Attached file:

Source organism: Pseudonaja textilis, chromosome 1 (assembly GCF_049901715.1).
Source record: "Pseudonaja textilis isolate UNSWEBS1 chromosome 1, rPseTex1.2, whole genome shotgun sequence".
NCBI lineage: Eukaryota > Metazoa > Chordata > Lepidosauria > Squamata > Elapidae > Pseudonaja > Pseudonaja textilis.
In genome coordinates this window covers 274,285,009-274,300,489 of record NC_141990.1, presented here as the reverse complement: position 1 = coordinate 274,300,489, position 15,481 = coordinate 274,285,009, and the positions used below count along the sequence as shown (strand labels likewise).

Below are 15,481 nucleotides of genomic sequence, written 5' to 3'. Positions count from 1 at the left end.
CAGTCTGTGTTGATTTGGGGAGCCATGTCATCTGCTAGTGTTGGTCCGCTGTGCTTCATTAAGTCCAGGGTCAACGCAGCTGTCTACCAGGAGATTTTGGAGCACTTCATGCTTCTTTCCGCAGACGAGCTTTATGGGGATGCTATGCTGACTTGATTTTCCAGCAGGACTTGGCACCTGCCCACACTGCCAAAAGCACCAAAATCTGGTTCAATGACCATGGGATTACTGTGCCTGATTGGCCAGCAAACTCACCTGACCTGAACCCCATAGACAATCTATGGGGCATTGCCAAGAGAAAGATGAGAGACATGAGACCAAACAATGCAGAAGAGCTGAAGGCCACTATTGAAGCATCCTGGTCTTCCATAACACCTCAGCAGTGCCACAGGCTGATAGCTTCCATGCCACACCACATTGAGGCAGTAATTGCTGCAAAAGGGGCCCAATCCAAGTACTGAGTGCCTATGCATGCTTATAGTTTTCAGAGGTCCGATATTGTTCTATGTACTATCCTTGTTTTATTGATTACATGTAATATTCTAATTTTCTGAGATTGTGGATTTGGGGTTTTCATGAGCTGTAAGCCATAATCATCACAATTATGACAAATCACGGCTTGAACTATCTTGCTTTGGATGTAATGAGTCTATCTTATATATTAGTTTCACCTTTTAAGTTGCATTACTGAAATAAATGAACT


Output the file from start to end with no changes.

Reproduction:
Source organism: Pseudonaja textilis, chromosome 1 (assembly GCF_049901715.1).
Source record: "Pseudonaja textilis isolate UNSWEBS1 chromosome 1, rPseTex1.2, whole genome shotgun sequence".
NCBI lineage: Eukaryota > Metazoa > Chordata > Lepidosauria > Squamata > Elapidae > Pseudonaja > Pseudonaja textilis.
In genome coordinates this window covers 274,285,009-274,300,489 of record NC_141990.1, presented here as the reverse complement: position 1 = coordinate 274,300,489, position 15,481 = coordinate 274,285,009, and the positions used below count along the sequence as shown (strand labels likewise).

Below are 15,481 nucleotides of genomic sequence, written 5' to 3'. Positions count from 1 at the left end.
CAGTCTGTGTTGATTTGGGGAGCCATGTCATCTGCTAGTGTTGGTCCGCTGTGCTTCATTAAGTCCAGGGTCAACGCAGCTGTCTACCAGGAGATTTTGGAGCACTTCATGCTTCTTTCCGCAGACGAGCTTTATGGGGATGCTATGCTGACTTGATTTTCCAGCAGGACTTGGCACCTGCCCACACTGCCAAAAGCACCAAAATCTGGTTCAATGACCATGGGATTACTGTGCCTGATTGGCCAGCAAACTCACCTGACCTGAACCCCATAGACAATCTATGGGGCATTGCCAAGAGAAAGATGAGAGACATGAGACCAAACAATGCAGAAGAGCTGAAGGCCACTATTGAAGCATCCTGGTCTTCCATAACACCTCAGCAGTGCCACAGGCTGATAGCTTCCATGCCACACCACATTGAGGCAGTAATTGCTGCAAAAGGGGCCCAATCCAAGTACTGAGTGCCTATGCATGCTTATAGTTTTCAGAGGTCCGATATTGTTCTATGTACTATCCTTGTTTTATTGATTACATGTAATATTCTAATTTTCTGAGATTGTGGATTTGGGGTTTTCATGAGCTGTAAGCCATAATCATCACAATTATGACAAATCACGGCTTGAACTATCTTGCTTTGGATGTAATGAGTCTATCTTATATATTAGTTTCACCTTTTAAGTTGCATTACTGAAATAAATGAACT